Building a Telecaster Dream Machine – Part 3 – The wiring

This blog post is about the next step in my Tele Dream Machine project – the wiring of all controls. The main difference to a standard Fender Telecaster wiring is due to the tapped Walk of Life pickups (or Schecter F521T / F520T in the original)

Unfortunately the original Omni Pots, those square conductive-plastic potis with the push-pull switch that Schecter used in the Van Nuys era, are no longer available. These were made by Allen Bradley – who are out of business for a long time – or by Bourns who also dropped these from their product range. The only alternative are standard push-pull potis. You can get these here in my online shop, also from Bourns by the way.

Generally, the original Schecter wiring is like the standard Tele wiring – with exception of some different component values and the Omni Pots that were required to switch the tapped pickups between their normal and the fatter sound. The potis had a 500k value, something that seems a bit unusual for a Tele (Fender first had 250k and later 1 M). 500k seems to be a good compromise for both the normal and the full coil of the tapped pickups.

The tone cap was a 0.02  uF ( sometimes also 0.025 uF or 0.01uF) ceramic disk cap. This value is much smaller than the Fender standard (0.05 uF).  Schecter used a 680 pF treble bleed cap with a 150k resistor in parallel on the volume poti (Fender standard: 0.001 uF = 1000 pF and no resistor).  The resistor changes the taper of the poti.

One problem is that normally all ground wires of a Fender Telecaster are soldered on the back of the potis. This was not possible with the Omni Pots as these had a plastic case, and is neither ideal with a standard push-pull poti. Schecters solution was to use a small brass soldering plate that was hold by the two potis. All ground wires were soldered to one point on this plate then. As an alternative to cutting such a plate from a metal foil, you can use two washers with ground lugs, and connect all ground wires to these instead (see photo below).

8 different pickup combinations on a Tele

Operation is like on any Tele, with exception of the push-pull potis. Pulling out the VOL poti enables a beefier sound on the neck pickup, while pulling out the TONE poti does the same trick for the bridge pickup. This way you can get 8 different sounds of the two pickups instead of 3 sounds on Fenders (n, b, n+b, N, B, N+B, N+b, n+B, with small letters for the normal and capitals for the fatter sound).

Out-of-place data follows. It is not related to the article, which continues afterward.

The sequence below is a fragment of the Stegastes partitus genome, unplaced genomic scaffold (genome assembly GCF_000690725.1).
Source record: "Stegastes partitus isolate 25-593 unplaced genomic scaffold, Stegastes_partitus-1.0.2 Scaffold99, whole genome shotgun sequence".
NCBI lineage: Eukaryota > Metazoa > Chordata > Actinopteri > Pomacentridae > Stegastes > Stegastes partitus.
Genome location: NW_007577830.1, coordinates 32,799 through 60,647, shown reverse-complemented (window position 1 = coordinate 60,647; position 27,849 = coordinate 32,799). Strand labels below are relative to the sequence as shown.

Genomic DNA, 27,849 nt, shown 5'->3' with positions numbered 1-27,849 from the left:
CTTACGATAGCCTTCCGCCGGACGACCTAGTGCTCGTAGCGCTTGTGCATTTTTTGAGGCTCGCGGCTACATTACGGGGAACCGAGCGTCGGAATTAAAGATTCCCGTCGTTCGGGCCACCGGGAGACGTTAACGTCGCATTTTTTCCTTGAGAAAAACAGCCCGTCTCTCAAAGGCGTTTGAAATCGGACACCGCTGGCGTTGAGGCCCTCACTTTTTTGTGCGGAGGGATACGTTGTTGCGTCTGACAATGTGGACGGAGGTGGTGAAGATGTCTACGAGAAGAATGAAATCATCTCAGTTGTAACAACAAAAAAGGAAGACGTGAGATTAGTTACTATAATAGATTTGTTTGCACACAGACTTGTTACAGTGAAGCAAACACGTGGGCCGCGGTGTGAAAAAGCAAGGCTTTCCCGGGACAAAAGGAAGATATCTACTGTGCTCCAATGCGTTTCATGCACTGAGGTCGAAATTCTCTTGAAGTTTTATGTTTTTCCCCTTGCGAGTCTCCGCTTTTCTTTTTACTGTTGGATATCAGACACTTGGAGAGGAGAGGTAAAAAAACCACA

Here is a schematic:

(3-way connected in Schecter style)
3-way connected in Schecter style (click to enlarge)

Alternatively, the 3-way switch can be connected like this (Fender style), the result isthe same:

(3-way Fender style)
3-way connected in Fender style (click to enlarge)

The wiring on the two push-pull potis is shown in a separate drawing here:

push-pull diagram
Wiring the two push-pull potis. The one on the VOL poti switches the neck PU, the one on the TONE poti the bridge PU. (click to enlarge)

The following picture shows how you can use two washers with soldering lugs (included with my push-pull potis) instead of the brass ground plate that Schecter used.

Soldering all ground wires to washers with soldering lugs
Soldering all ground wires (black) to washers with soldering lugs (Note: Different from this photo, I now have the red and purple wires on top of the push/pull, and white and yellow at the bottom, which means the full coil is in the down position of the knob and the tapped coil when being pulled, see diagram above)



3 thoughts on “Building a Telecaster Dream Machine – Part 3 – The wiring

  1. Hi There,

    Cant wait to hear this wonder.
    Nice solder pic. Lot of work to do this.
    I have a custom telecaster inspired on the ‘WLife tele’ but only on the colors.
    My tele has a Hb at neck and vintage 3 saddles bridge. But the color is identical.


  2. Barnes & Noble have a book called “the Illustrated Directory of Guitars” Edited by Ray Bonds. It is a smaller version of another book by the same title. My copy has a jazzbox and a superstrat on the front.

    Anyways, in it are close up pictures of a lot of Mark Knopfler’s guitars. His repainted rosewood fingerboard ’61 Strat with the cracked pickguard; the Jurassic strat; his ’58 Les Paul and The Walk of Life Telecaster.

    Now, throughout the book are also examples of the many reds Fender has used: candy-apple red; fiesta red; torch red; and dakota red. To me, it looks like the Walk of Life Tele is Fiesta. I’ve reached this conclusion by comparing it to a factory custom Tele in the same book, which was painted in fiesta red.

    I assume that since they probably used the same photographer throughout, the colors are true to each other, even if they are not true to life.

    Great site.

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